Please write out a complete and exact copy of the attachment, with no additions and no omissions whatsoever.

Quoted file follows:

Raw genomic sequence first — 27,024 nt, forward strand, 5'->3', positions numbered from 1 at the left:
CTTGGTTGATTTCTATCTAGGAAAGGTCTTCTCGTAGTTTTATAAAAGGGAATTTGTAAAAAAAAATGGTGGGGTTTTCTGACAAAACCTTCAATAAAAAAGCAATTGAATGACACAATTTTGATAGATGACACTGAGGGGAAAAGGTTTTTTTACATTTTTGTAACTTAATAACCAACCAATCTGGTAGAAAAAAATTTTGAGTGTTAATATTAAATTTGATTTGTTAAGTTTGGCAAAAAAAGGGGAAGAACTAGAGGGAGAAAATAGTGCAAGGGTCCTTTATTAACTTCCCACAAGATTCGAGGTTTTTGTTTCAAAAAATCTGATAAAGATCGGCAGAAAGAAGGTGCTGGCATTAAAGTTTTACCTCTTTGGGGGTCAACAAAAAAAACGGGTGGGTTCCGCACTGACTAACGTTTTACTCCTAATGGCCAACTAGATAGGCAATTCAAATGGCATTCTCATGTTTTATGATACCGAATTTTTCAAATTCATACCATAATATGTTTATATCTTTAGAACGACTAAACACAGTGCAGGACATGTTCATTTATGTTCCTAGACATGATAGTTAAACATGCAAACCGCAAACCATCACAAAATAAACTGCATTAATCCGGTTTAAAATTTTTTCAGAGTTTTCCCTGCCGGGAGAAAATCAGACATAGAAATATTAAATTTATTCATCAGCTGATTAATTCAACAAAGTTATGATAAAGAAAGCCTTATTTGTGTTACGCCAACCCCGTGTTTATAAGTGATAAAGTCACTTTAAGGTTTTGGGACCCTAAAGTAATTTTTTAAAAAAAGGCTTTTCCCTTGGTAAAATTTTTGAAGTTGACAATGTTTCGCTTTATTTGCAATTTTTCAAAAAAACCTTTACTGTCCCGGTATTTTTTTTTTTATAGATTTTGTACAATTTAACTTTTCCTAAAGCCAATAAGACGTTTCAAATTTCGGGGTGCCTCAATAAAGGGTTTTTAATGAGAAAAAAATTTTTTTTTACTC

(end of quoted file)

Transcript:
Raw genomic sequence first — 27,024 nt, forward strand, 5'->3', positions numbered from 1 at the left:
CTTGGTTGATTTCTATCTAGGAAAGGTCTTCTCGTAGTTTTATAAAAGGGAATTTGTAAAAAAAAATGGTGGGGTTTTCTGACAAAACCTTCAATAAAAAAGCAATTGAATGACACAATTTTGATAGATGACACTGAGGGGAAAAGGTTTTTTTACATTTTTGTAACTTAATAACCAACCAATCTGGTAGAAAAAAATTTTGAGTGTTAATATTAAATTTGATTTGTTAAGTTTGGCAAAAAAAGGGGAAGAACTAGAGGGAGAAAATAGTGCAAGGGTCCTTTATTAACTTCCCACAAGATTCGAGGTTTTTGTTTCAAAAAATCTGATAAAGATCGGCAGAAAGAAGGTGCTGGCATTAAAGTTTTACCTCTTTGGGGGTCAACAAAAAAAACGGGTGGGTTCCGCACTGACTAACGTTTTACTCCTAATGGCCAACTAGATAGGCAATTCAAATGGCATTCTCATGTTTTATGATACCGAATTTTTCAAATTCATACCATAATATGTTTATATCTTTAGAACGACTAAACACAGTGCAGGACATGTTCATTTATGTTCCTAGACATGATAGTTAAACATGCAAACCGCAAACCATCACAAAATAAACTGCATTAATCCGGTTTAAAATTTTTTCAGAGTTTTCCCTGCCGGGAGAAAATCAGACATAGAAATATTAAATTTATTCATCAGCTGATTAATTCAACAAAGTTATGATAAAGAAAGCCTTATTTGTGTTACGCCAACCCCGTGTTTATAAGTGATAAAGTCACTTTAAGGTTTTGGGACCCTAAAGTAATTTTTTAAAAAAAGGCTTTTCCCTTGGTAAAATTTTTGAAGTTGACAATGTTTCGCTTTATTTGCAATTTTTCAAAAAAACCTTTACTGTCCCGGTATTTTTTTTTTTATAGATTTTGTACAATTTAACTTTTCCTAAAGCCAATAAGACGTTTCAAATTTCGGGGTGCCTCAATAAAGGGTTTTTAATGAGAAAAAAATTTTTTTTTACTC